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October 1: B Day October 1, 2012

Posted by garvoille in Uncategorized.
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1B

1. Freewrite.

2. Pass in homework. Students read example memoirs and labeled the use of reflection, flashback, and internal monologue. If you were absent, you should turn this in to Ms. Garvoille. Students who did not complete this need to finish it for next class for lower credit.

3. L5 notes. We finished taking notes on L5 on foreshadowing and narration. Here are the notes: 

4. Vocabulary notes. Students took notes on #6 and #7 as well as an SAT vocab word, disdain. Look here for the notes if you were absent.

5. Symbolism application. Students read “Storm Warnings” by Adrienne Rich to practice finding symbolism on L6. Here is L6 (both sides): Introduction to Symbol 1Introduction to Symbol 2. Then, students moved on to side 2 to practice the same strategy. Students recorded their ideas here: Moth symbolism chart

HW: Finish Moth symbolism chart for Wednesday. Extra credit: Write one more scene from your memoir.

Absentees: Copy down the notes to L5 and the vocabulary onto V1 in your binder. Download the Introduction to Symbol 1 and Introduction to Symbol 2Follow the directions on side 1. Write your answers on the paper in the margin on both sides. Then, fill out the Moth symbolism chart based on the reading on side 2.

2AB

1. Freewrite.

2. Collection of permission slips to read A Walk in the Woods.

3. Symbolism application. Students read “Storm Warnings” by Adrienne Rich to practice finding symbolism on L6. Here is L6 (both sides): Introduction to Symbol 1Introduction to Symbol 2. Then, students moved on to side 2 to practice the same strategy. We discussed appropriate answers. Many students said that the storm or the moth symbolized things that were too literal; the storm can’t signify wind because it is wind. Also, the storm probably doesn’t symbolize night because those are both similar weather/outdoor phenomena. The moth likely doesn’t symbolize a wick or a flame because those are both too literal, and they’re both mentioned in the piece. Writers use symbolism to bring ideas or emotions into play through objects.

HW: None.

Absentees: No one was absent.

4B

1. Freewrite.

2. Collection of permission slips to read A Walk in the Woods.

3. Collection of homework (one more scene from your memoir).

4. Vocabulary notes. We took notes on #6 and #7 in the unit. We also learned the words condescending and disdain. Click here for the notes.

5. Truth in memoir. Students wrote for two minutes to the prompt, “What percentage of a memoir needs to be true? How much fiction is okay in a memoir?” We watched two clips of videos related to how much of a memoir needs to be 100% factually accurate. First we watched Michael Moore talk about his memoir Here Comes Trouble with Stephen Colbert (start at 3:24). Then, we watched an interview with James Frey, author of A Million Little PiecesHere are some segments of that interview with Larry King (watch it all). After watching, students wrote for one minute to this prompt: James Frey says he stands by the “essential truth” of his memoir, even though there were embellishments and difference. Students then put their name on a sticky note and placed themselves on a continuum of where a memoir belongs in veracity from “fiction” to “newspaper article,” from 0% truth to 100% truth. Here’s what we came up with:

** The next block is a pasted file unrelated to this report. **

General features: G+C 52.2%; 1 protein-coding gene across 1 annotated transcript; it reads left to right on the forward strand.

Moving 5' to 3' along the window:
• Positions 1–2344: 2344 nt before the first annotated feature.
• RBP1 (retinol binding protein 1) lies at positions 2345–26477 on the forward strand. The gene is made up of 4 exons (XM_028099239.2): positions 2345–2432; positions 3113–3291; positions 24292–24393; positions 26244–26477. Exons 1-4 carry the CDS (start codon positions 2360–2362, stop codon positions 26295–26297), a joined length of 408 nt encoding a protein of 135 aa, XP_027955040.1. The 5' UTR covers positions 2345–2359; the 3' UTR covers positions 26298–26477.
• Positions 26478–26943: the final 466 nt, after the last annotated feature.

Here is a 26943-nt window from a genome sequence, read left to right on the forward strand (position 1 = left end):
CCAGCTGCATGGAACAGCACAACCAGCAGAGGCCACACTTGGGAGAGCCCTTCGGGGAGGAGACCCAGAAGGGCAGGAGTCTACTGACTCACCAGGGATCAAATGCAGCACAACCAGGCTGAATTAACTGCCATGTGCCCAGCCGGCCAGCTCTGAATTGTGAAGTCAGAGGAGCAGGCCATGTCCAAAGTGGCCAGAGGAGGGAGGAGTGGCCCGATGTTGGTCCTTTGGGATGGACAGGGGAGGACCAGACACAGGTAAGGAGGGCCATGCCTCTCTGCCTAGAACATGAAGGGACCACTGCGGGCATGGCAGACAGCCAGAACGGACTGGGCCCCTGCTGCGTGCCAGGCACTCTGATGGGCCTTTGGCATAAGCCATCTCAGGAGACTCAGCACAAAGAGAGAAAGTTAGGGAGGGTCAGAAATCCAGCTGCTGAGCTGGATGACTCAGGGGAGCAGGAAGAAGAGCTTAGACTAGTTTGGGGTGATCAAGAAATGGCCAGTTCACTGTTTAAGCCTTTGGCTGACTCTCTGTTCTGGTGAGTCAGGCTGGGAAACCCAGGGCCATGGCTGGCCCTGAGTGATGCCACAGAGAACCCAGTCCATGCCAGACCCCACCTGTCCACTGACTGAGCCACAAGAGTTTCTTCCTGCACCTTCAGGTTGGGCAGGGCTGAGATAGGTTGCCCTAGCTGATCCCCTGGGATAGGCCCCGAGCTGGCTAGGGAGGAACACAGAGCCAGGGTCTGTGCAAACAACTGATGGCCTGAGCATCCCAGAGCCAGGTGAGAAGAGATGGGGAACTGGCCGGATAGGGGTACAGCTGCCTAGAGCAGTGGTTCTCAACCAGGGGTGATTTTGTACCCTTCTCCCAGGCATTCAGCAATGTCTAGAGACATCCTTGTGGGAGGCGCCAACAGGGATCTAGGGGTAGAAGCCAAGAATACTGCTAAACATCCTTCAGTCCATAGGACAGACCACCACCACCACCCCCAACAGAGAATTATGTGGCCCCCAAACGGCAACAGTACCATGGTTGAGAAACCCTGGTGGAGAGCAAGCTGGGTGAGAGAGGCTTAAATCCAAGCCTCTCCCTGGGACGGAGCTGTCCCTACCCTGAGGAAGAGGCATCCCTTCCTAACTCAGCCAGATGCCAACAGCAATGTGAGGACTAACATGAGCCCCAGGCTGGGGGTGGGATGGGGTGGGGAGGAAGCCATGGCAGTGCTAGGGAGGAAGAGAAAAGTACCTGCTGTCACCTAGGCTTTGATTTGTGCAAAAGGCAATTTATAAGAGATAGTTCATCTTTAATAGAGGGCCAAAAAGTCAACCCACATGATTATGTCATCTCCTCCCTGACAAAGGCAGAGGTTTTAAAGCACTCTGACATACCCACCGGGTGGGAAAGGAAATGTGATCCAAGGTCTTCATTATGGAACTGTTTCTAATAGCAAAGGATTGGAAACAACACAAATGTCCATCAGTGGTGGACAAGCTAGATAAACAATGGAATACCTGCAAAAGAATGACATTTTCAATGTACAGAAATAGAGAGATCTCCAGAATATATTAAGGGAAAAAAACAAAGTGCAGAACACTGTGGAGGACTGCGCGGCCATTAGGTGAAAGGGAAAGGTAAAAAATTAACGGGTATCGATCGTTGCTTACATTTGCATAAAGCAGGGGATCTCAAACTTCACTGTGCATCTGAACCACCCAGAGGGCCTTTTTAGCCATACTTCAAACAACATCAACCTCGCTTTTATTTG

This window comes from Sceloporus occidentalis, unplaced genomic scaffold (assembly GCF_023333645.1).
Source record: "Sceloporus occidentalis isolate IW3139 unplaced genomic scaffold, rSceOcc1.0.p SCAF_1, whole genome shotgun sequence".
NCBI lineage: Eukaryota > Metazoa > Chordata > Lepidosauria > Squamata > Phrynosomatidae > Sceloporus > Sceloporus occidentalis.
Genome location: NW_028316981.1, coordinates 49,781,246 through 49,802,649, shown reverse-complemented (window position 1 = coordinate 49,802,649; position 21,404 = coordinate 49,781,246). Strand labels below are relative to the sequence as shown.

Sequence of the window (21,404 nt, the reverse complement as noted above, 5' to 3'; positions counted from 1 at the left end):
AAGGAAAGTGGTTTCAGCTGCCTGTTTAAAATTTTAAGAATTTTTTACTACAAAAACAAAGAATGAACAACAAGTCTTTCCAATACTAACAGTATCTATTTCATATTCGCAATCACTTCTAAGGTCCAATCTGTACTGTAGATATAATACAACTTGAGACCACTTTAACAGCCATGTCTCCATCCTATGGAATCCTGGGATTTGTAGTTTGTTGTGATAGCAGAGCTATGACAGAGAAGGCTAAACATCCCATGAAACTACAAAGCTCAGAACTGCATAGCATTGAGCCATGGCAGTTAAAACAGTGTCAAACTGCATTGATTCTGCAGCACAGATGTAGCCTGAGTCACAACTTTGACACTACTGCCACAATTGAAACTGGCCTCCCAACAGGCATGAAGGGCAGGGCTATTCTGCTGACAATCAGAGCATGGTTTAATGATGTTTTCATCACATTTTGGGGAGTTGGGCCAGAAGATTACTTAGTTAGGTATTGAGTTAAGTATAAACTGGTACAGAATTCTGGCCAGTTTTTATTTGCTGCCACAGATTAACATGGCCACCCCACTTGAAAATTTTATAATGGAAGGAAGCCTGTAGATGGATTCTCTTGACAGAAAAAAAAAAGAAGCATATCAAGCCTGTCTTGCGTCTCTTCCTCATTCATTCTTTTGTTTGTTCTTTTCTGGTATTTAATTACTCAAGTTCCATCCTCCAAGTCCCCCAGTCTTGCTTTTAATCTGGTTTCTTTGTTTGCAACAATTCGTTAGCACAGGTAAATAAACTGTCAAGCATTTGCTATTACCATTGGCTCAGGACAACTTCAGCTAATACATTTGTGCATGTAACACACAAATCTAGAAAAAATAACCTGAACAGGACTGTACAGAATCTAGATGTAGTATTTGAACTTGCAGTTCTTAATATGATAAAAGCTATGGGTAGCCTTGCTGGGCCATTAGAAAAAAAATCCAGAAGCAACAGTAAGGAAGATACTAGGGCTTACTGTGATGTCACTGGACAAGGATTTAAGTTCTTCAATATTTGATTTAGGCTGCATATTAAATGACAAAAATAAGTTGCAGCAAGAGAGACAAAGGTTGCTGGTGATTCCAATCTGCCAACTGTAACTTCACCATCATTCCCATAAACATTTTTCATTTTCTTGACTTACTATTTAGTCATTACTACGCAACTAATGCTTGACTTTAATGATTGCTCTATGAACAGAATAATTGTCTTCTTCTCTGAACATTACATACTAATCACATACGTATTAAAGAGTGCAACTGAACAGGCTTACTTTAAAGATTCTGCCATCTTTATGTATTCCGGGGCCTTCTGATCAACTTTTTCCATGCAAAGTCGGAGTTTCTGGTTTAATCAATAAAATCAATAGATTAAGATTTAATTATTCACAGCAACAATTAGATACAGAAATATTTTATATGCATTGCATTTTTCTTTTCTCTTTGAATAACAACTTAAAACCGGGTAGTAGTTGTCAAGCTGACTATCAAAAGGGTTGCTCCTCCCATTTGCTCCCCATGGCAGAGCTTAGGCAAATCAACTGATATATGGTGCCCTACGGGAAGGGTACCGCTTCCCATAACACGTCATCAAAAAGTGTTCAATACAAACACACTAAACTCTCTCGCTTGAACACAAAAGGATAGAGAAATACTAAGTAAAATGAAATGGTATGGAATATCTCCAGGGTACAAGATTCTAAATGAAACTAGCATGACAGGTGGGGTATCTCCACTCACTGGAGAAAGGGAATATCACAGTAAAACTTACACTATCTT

6. Reading “Memory and Imagination” by Patricia Hampel. We began reading this short memoir in class as a group and in pairs. As students listened, they added annotations. To annotate well, write in the margin doing a variety of things:

Summarize each paragraph in a few words

Connections: make them between the text and your life, the videos we watched, or other texts you’ve read

Opinions: write your own down in the margin

Patterns in thoughts, images, or words that are repeated: note them by circling, underlining, and labeling

Exclamations: note your emotional reactions in the margins (ha! what!? no! YES!)

Then, as they finished reading, they summarized each paragraph in the margin of the reading in a phrase or two. It will be homework to finish reading the memoir and to finish summarizing in the margin. If you would like to work with one other person in our class to finish your homework, you may; however, you must read it and annotate it together, rather than having one person do the work and then copying it down. Also, you may only work with one or two other people in the class, so no more than three students should have the same summaries (but everyone should have slightly different annotations). I’ll always be very clear with you when it’s okay to work together on an assignment; in general, you can assume it’s not okay unless I explain how and when you can. Thanks!

7. Change your position on the continuum, if desired. At the end of class, students reevaluated their thoughts on what percentage of memoir should be true. Here is what we came up with:

HW: Finish reading and annotating “Memory and Imagination.”

Absentees: Bring Ms. Garvoille your permission slip and homework when you return. Copy down the vocabulary notes (see link above) onto V1 and V2. Watch the videos and do the writings in #5 on a separate sheet of paper. Download “Memory and Imagination,” print it out, and annotate it.

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